By Fathol Zaman Bukhari
Today is Friday, March 27 we are into the tenth day of the Movement Control Order (MCO) initiated by the government on March 18. Prime Minister Muhyiddin Yassin announced a slew of restrictions via a live telecast on Monday, March 16. The order which came into effect on Wednesday, March 18, was initially for two weeks ending on March 31. It was extended for another two weeks on March 25. The new expiry date is Tuesday, April 14.
The primary objective of MCO is to contain the spread of the deadly Corona virus (Covid-19) which, as of today (March 27), has claimed 24 lives. Some 2031 are confirmed cases and they are being treated at the designated general hospitals in the country. Perak has recorded 151 positive cases and one death. The number of Covid-19 patients escalates by the day taking the country to the top of the casualty table in South East Asia.
Extending the length of the control order receives mixed feelings from Malaysians in general. Some are in favour while others are against it. The underlying factor, however, is the safety of the nation as inaction and indifference will inadvertently prolong the problem. From an outbreak it has developed into an epidemic and now the World Health Organisation (WHO) has termed it as a pandemic meaning the whole world is being affected by the virus. It is no ideal boast that over half of the countries in the world are in lockdown to arrest the spread of the carnage. Presently, some 24,090 have succumbed to the disease while 383,824 are receiving intensive treatment. Those infected by the disease have breached the 500,000 mark.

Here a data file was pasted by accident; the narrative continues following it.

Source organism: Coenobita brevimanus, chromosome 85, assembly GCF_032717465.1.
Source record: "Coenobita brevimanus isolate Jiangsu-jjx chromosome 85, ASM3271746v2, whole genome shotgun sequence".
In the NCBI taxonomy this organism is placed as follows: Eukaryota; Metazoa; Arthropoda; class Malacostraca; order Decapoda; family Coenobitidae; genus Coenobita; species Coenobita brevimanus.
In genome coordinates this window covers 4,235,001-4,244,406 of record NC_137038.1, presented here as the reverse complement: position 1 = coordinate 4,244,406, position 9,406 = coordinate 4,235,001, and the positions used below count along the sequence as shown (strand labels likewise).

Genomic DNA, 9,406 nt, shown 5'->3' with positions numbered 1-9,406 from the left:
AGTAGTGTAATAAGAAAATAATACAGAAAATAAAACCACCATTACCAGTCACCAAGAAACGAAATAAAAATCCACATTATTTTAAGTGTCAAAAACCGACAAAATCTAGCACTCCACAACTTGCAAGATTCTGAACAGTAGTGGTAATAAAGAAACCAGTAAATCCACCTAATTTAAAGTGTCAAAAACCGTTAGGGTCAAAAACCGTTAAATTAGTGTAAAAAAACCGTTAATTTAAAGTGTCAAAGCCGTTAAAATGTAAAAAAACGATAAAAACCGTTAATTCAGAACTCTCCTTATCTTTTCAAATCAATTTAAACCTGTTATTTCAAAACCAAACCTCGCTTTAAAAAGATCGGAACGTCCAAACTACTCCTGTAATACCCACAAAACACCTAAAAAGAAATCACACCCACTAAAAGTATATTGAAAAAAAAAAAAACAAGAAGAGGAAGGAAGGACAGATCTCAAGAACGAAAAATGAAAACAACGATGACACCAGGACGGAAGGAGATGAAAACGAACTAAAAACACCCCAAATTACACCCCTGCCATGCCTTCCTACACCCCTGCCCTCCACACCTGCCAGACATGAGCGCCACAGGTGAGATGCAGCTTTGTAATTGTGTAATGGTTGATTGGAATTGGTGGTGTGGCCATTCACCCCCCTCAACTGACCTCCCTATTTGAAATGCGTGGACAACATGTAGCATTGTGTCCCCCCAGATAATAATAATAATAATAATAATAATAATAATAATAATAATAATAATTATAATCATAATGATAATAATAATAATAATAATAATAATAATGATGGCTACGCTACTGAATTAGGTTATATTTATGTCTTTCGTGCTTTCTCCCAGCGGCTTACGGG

Covid-19 will have a devastating impact on the world’s economy. Business has come to a standstill arising from sell-imposed restrictions on movement and daily trading. Malaysia is certain to undergo a technical recession when its Gross Domestic Product (GDP) suffers two straight quarter-to-quarter contraction. Only time will tell.
To put in simple terms when trading comes to a standstill the business community cannot make money. The rakyat’s spending power nose-dives as they have little or no money to spend. Who will be the most affected? Obviously, it will be the poor and the marginalised. During such times the only people who can help is the government. The government has to increase liquidity (money) in the market so people and businessmen can exchange goods and services to generate income. This injection of capital into the market is to stimulate the economy thus it is called a stimulus package. The government has set aside billions of ringgit to stimulate the economy. Other countries in the region are doing so too.
For the rakyat, cash handouts are being considered. The amount may be small but it is to tide over this difficult time. The problem is how the money will be disbursed to the laymen knowing how corrupt the system is. But I remain optimistic. Although this is seldom done, a no-nonsense approach has to be adopted.
Bank Negara has announced a six-month moratorium on loan repayment to help businessmen with their cash flow. The government needs to prime the economy to stimulate demand. The business community wants the government to facilitate the shipment of goods and use of services. If demand does not pick up the possibility of layoffs is very likely. The stimulus packages, as announced by the PM today (Friday, March 27) is, therefore, welcomed.
At state level, the impact is centred mainly on land matters as it affects property developers. Thus problems relating to approvals, transfers, premiums, quit rents and assessments need to be addressed judiciously. To help property developers, state governments should lift restrictions on bumiputra lots, hasten land approvals and reduce stamp duties and premiums to encourage sales of properties.
Is this too much to ask during this trying time?